However, the interim president should have known that the senior leaders have never had any problem with her leadership by and large and if they had turned dissidents, it was because certain questionable decisions which did not bear the Sonia stamp but those of the Gandhi siblings had been taken, taking the cadres by surprise. When Kapil Sibal had stated a few weeks ago that we know who was taking the decisions and yet we know who is not, he had voiced the internal concern of the rank and file. The matter that has to be understood by the High Command is that several appointments made in the recent past were not necessarily going to enhance the position of the party in the respective states and it would be better that in future, the process of wide consultations was gone through. There are also apprehensions that many sensitive decisions were prompted by the Gandhi siblings without factoring in the ramifications since there was no one in their inner group, who had the capacity to manage the consequences of the fallout. What Sonia basically achieved at the CWC meeting was that she was able to maintain a status quo till the next year’s president’s election while making it abundantly clear that the family was not going to easily give up its ownership of the grand old party. However, politics is pregnant with all kinds of possibilities and if the Congress fails to win in any of the poll bound states next year, there could be serious repercussions so far as the leadership question goes. It is being generally perceived in political circles that Priyanka has fired up the cadres in Uttar Pradesh after her Lakhimpur Kheri visit, bringing the party back into reckoning in about 30 to 40 seats.

Simultaneously, it is pointed out that any alliance with any other party in the State, may boomerang on the Congress. There are also serious doubts over the ability of Navjot Singh Sidhu to adhere to the party’s stand in Punjab unless he controls his impulsive actions and falls in line. He is certainly the stormy petrel of Punjab politics. In Delhi where the municipal polls are due, Anil Chaudhury’s leadership as the PCC president, has proved to be unsatisfactory since he has not been able to carry the rest of the leaders. It is being suggested that the best person to head the party in Delhi would be either Arvinder Singh Lovely or Hari Shankar Gupta. The Working Committee also failed to discuss the issue of opposition unity and it is evident that Sonia by declaring that she was going to heading the party, has sent out an important signal that without the Congress as the nucleus, no opposition federal front can be effectively formed. The Congress High Command is responsible for the state the Congress is in and by resigning from his position in 2019, Rahul had acknowledged this fact.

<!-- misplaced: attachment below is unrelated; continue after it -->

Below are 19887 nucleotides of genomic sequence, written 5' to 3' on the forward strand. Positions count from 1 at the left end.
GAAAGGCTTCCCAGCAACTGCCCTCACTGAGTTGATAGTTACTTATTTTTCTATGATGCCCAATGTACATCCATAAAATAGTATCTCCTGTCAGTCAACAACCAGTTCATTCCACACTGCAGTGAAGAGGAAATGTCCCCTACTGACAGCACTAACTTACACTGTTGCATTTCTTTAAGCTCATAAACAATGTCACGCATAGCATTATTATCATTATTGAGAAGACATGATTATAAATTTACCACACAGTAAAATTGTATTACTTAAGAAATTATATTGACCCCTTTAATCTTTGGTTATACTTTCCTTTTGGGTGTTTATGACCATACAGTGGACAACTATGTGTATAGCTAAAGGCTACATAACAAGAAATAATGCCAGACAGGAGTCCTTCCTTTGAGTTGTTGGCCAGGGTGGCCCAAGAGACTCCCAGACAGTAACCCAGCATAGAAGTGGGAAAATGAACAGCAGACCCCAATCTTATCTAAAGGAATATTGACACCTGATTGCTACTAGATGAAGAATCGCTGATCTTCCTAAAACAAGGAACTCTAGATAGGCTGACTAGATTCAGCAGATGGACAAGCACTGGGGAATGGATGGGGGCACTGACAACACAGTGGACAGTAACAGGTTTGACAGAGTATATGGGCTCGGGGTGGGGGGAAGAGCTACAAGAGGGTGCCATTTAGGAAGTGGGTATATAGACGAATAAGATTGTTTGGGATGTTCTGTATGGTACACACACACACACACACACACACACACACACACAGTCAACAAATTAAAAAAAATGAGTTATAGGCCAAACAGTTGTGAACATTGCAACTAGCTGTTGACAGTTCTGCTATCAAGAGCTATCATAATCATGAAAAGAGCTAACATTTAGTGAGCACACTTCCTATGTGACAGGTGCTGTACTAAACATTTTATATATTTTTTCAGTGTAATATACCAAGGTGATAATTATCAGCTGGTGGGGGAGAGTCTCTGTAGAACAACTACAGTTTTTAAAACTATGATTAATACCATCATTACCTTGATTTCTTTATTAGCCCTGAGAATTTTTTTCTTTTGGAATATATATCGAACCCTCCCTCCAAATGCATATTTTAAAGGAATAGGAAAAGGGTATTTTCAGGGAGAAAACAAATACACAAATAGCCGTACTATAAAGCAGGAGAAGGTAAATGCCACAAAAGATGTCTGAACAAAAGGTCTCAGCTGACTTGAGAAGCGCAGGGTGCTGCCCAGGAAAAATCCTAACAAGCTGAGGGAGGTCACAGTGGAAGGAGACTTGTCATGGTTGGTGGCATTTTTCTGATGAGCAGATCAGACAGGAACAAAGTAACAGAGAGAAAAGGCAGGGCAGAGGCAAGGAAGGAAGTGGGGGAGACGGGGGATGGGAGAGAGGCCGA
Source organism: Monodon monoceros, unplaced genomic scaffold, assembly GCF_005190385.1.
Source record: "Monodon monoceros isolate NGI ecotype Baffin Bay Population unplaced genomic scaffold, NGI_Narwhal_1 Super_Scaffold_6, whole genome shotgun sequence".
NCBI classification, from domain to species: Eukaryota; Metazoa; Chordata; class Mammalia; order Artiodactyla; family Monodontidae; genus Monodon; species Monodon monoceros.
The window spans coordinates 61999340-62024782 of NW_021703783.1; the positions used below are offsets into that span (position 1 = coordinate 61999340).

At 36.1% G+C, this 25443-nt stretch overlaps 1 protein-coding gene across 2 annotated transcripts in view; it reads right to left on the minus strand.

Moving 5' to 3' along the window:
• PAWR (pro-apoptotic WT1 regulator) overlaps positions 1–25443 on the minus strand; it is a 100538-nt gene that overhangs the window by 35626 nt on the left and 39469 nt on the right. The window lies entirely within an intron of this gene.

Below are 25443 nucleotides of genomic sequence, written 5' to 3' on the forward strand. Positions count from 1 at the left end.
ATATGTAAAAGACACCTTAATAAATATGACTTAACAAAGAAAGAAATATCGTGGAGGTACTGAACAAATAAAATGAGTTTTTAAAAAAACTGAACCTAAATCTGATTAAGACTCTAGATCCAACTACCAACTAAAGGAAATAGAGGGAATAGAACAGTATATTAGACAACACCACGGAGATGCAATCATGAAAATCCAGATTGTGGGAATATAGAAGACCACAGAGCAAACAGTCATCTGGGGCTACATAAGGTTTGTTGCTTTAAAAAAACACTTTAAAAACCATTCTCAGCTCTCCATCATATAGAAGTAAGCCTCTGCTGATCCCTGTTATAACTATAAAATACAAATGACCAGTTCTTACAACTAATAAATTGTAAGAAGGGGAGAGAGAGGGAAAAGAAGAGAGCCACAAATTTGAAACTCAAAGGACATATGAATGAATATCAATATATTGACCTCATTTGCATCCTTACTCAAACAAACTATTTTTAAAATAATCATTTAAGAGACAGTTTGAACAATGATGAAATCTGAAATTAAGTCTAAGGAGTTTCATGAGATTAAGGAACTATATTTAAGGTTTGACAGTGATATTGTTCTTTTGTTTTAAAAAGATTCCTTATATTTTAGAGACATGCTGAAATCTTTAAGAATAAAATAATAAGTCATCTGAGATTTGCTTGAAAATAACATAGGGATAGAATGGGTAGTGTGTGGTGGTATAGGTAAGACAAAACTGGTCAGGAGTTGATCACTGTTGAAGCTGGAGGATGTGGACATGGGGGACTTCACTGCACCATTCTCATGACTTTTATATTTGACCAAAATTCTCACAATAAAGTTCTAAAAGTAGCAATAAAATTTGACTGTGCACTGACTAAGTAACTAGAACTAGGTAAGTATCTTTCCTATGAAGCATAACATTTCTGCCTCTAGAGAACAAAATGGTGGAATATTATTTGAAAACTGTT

However, ever since then, uncertainty over his return has existed and this has harmed the party more than helping it out. The Congress needs someone who can assume the role of Ahmed Patel in sorting out things before they go out of control. For this the Gandhis have to prepare themselves to zero in on such a person from amongst senior leaders, who has the energy, understanding and the ability to carry everyone with the party. The road ahead is not going to be smooth with both Narendra Modi and Amit Shah, posing pragmatic and hard challenges.

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Opinion

A recalibration of strategy

Many learned people and policy analysts have suggested that there can be no military solution to India-Pakistan disputes. However, it may well be true that, like in the case of Egypt and Israel, it might take a calculated military escalation before a long-term ceasefire can be restored.

Ankit Kumar

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The geopolitical developments of past few months have made India’s apprehensions of a two-front engagement, very realistic. While India has been locked in an attritional conflict with Pakistan and its state supported proxies in Jammu and Kashmir (J&K) since the later part of 1980s, China’s People’s Liberation Army (PLA) has opened another front in Ladakh and on North-Eastern border. Both China and Pakistan are driven by the motive of capturing Indian territory. The deepening China-Pakistan nexus presents a more challenging security environment for Indian forces.